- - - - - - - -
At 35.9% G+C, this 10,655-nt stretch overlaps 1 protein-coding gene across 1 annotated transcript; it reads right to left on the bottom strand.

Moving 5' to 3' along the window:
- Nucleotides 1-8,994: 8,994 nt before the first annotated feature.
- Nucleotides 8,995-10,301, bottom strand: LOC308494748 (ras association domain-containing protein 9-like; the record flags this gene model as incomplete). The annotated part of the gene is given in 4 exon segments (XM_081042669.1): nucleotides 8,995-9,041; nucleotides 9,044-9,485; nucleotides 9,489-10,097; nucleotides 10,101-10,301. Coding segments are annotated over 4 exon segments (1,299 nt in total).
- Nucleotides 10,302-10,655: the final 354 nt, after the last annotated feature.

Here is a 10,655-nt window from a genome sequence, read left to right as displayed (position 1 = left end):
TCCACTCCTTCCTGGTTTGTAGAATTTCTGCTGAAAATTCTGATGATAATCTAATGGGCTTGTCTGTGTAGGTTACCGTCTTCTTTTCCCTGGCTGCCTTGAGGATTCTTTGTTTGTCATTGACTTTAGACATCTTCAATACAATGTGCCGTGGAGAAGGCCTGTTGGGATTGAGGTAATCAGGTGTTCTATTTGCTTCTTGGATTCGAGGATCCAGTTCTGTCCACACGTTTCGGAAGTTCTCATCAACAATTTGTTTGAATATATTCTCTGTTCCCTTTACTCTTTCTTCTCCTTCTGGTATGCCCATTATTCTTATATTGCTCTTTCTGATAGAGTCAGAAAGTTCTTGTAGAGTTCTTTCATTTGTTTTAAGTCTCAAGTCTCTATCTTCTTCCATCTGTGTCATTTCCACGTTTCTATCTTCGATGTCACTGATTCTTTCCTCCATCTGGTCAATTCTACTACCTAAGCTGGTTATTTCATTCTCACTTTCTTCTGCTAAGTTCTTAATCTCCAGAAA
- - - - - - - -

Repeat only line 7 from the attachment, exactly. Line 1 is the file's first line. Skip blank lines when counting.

TCCACTCCTTCCTGGTTTGTAGAATTTCTGCTGAAAATTCTGATGATAATCTAATGGGCTTGTCTGTGTAGGTTACCGTCTTCTTTTCCCTGGCTGCCTTGAGGATTCTTTGTTTGTCATTGACTTTAGACATCTTCAATACAATGTGCCGTGGAGAAGGCCTGTTGGGATTGAGGTAATCAGGTGTTCTATTTGCTTCTTGGATTCGAGGATCCAGTTCTGTCCACACGTTTCGGAAGTTCTCATCAACAATTTGTTTGAATATATTCTCTGTTCCCTTTACTCTTTCTTCTCCTTCTGGTATGCCCATTATTCTTATATTGCTCTTTCTGATAGAGTCAGAAAGTTCTTGTAGAGTTCTTTCATTTGTTTTAAGTCTCAAGTCTCTATCTTCTTCCATCTGTGTCATTTCCACGTTTCTATCTTCGATGTCACTGATTCTTTCCTCCATCTGGTCAATTCTACTACCTAAGCTGGTTATTTCATTCTCACTTTCTTCTGCTAAGTTCTTAATCTCCAGAAA